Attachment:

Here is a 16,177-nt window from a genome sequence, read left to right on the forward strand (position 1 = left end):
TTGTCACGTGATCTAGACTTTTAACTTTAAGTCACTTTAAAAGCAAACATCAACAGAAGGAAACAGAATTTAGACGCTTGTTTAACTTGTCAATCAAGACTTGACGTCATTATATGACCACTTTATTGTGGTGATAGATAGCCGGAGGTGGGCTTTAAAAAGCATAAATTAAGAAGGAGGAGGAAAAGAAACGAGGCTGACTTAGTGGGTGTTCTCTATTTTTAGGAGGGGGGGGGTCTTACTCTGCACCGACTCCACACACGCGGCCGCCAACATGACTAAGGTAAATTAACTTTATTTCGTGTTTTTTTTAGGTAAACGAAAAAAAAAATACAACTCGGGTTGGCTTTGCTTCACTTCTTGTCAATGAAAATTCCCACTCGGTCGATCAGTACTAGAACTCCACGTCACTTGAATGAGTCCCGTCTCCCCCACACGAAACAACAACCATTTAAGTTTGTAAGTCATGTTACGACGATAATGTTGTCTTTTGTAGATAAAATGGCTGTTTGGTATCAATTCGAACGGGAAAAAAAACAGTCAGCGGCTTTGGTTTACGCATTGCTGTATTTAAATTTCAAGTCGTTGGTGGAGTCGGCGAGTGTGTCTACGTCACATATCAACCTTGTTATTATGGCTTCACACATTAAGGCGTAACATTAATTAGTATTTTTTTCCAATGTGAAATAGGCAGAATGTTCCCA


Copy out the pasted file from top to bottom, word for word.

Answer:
Here is a 16,177-nt window from a genome sequence, read left to right on the forward strand (position 1 = left end):
TTGTCACGTGATCTAGACTTTTAACTTTAAGTCACTTTAAAAGCAAACATCAACAGAAGGAAACAGAATTTAGACGCTTGTTTAACTTGTCAATCAAGACTTGACGTCATTATATGACCACTTTATTGTGGTGATAGATAGCCGGAGGTGGGCTTTAAAAAGCATAAATTAAGAAGGAGGAGGAAAAGAAACGAGGCTGACTTAGTGGGTGTTCTCTATTTTTAGGAGGGGGGGGGTCTTACTCTGCACCGACTCCACACACGCGGCCGCCAACATGACTAAGGTAAATTAACTTTATTTCGTGTTTTTTTTAGGTAAACGAAAAAAAAAATACAACTCGGGTTGGCTTTGCTTCACTTCTTGTCAATGAAAATTCCCACTCGGTCGATCAGTACTAGAACTCCACGTCACTTGAATGAGTCCCGTCTCCCCCACACGAAACAACAACCATTTAAGTTTGTAAGTCATGTTACGACGATAATGTTGTCTTTTGTAGATAAAATGGCTGTTTGGTATCAATTCGAACGGGAAAAAAAACAGTCAGCGGCTTTGGTTTACGCATTGCTGTATTTAAATTTCAAGTCGTTGGTGGAGTCGGCGAGTGTGTCTACGTCACATATCAACCTTGTTATTATGGCTTCACACATTAAGGCGTAACATTAATTAGTATTTTTTTCCAATGTGAAATAGGCAGAATGTTCCCA